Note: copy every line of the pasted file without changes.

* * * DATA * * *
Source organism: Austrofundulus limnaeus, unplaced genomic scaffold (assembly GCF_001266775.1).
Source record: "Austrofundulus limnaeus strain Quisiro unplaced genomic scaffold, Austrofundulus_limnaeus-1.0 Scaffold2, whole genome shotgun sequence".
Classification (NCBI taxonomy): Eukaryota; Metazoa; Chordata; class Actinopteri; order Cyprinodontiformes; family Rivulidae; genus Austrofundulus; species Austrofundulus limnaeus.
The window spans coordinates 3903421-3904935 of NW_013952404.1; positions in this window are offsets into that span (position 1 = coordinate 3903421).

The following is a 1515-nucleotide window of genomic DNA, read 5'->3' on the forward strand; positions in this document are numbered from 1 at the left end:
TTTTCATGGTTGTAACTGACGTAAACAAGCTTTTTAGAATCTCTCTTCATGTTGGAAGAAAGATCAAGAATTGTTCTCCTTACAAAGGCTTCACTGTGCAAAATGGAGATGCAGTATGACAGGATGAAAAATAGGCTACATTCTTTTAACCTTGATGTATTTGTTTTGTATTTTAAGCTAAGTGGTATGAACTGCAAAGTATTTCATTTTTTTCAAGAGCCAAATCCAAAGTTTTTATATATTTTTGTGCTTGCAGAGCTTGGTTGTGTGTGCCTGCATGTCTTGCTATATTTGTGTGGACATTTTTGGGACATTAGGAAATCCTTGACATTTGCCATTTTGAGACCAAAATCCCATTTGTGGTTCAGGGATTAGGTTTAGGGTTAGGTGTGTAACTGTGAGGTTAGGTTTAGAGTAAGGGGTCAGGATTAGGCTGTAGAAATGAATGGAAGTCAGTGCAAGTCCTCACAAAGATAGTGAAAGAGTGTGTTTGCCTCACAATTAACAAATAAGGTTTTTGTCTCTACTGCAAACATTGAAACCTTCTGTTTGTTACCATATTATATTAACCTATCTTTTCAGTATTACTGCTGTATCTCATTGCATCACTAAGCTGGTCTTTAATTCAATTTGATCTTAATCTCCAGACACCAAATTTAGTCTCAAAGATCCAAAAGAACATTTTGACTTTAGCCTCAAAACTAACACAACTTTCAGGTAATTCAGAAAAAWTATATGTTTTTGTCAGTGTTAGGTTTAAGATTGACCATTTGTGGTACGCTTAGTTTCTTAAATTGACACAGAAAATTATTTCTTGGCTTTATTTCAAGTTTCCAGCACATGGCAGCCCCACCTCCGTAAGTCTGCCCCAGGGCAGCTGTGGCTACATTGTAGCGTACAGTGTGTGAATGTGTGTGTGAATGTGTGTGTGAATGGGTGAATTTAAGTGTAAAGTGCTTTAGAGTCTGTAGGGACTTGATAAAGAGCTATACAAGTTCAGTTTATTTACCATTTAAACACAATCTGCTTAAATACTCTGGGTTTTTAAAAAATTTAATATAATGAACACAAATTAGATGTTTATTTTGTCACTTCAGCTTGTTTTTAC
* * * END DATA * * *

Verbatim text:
Source organism: Austrofundulus limnaeus, unplaced genomic scaffold (assembly GCF_001266775.1).
Source record: "Austrofundulus limnaeus strain Quisiro unplaced genomic scaffold, Austrofundulus_limnaeus-1.0 Scaffold2, whole genome shotgun sequence".
Classification (NCBI taxonomy): Eukaryota; Metazoa; Chordata; class Actinopteri; order Cyprinodontiformes; family Rivulidae; genus Austrofundulus; species Austrofundulus limnaeus.
The window spans coordinates 3903421-3904935 of NW_013952404.1; positions in this window are offsets into that span (position 1 = coordinate 3903421).

The following is a 1515-nucleotide window of genomic DNA, read 5'->3' on the forward strand; positions in this document are numbered from 1 at the left end:
TTTTCATGGTTGTAACTGACGTAAACAAGCTTTTTAGAATCTCTCTTCATGTTGGAAGAAAGATCAAGAATTGTTCTCCTTACAAAGGCTTCACTGTGCAAAATGGAGATGCAGTATGACAGGATGAAAAATAGGCTACATTCTTTTAACCTTGATGTATTTGTTTTGTATTTTAAGCTAAGTGGTATGAACTGCAAAGTATTTCATTTTTTTCAAGAGCCAAATCCAAAGTTTTTATATATTTTTGTGCTTGCAGAGCTTGGTTGTGTGTGCCTGCATGTCTTGCTATATTTGTGTGGACATTTTTGGGACATTAGGAAATCCTTGACATTTGCCATTTTGAGACCAAAATCCCATTTGTGGTTCAGGGATTAGGTTTAGGGTTAGGTGTGTAACTGTGAGGTTAGGTTTAGAGTAAGGGGTCAGGATTAGGCTGTAGAAATGAATGGAAGTCAGTGCAAGTCCTCACAAAGATAGTGAAAGAGTGTGTTTGCCTCACAATTAACAAATAAGGTTTTTGTCTCTACTGCAAACATTGAAACCTTCTGTTTGTTACCATATTATATTAACCTATCTTTTCAGTATTACTGCTGTATCTCATTGCATCACTAAGCTGGTCTTTAATTCAATTTGATCTTAATCTCCAGACACCAAATTTAGTCTCAAAGATCCAAAAGAACATTTTGACTTTAGCCTCAAAACTAACACAACTTTCAGGTAATTCAGAAAAAWTATATGTTTTTGTCAGTGTTAGGTTTAAGATTGACCATTTGTGGTACGCTTAGTTTCTTAAATTGACACAGAAAATTATTTCTTGGCTTTATTTCAAGTTTCCAGCACATGGCAGCCCCACCTCCGTAAGTCTGCCCCAGGGCAGCTGTGGCTACATTGTAGCGTACAGTGTGTGAATGTGTGTGTGAATGTGTGTGTGAATGGGTGAATTTAAGTGTAAAGTGCTTTAGAGTCTGTAGGGACTTGATAAAGAGCTATACAAGTTCAGTTTATTTACCATTTAAACACAATCTGCTTAAATACTCTGGGTTTTTAAAAAATTTAATATAATGAACACAAATTAGATGTTTATTTTGTCACTTCAGCTTGTTTTTAC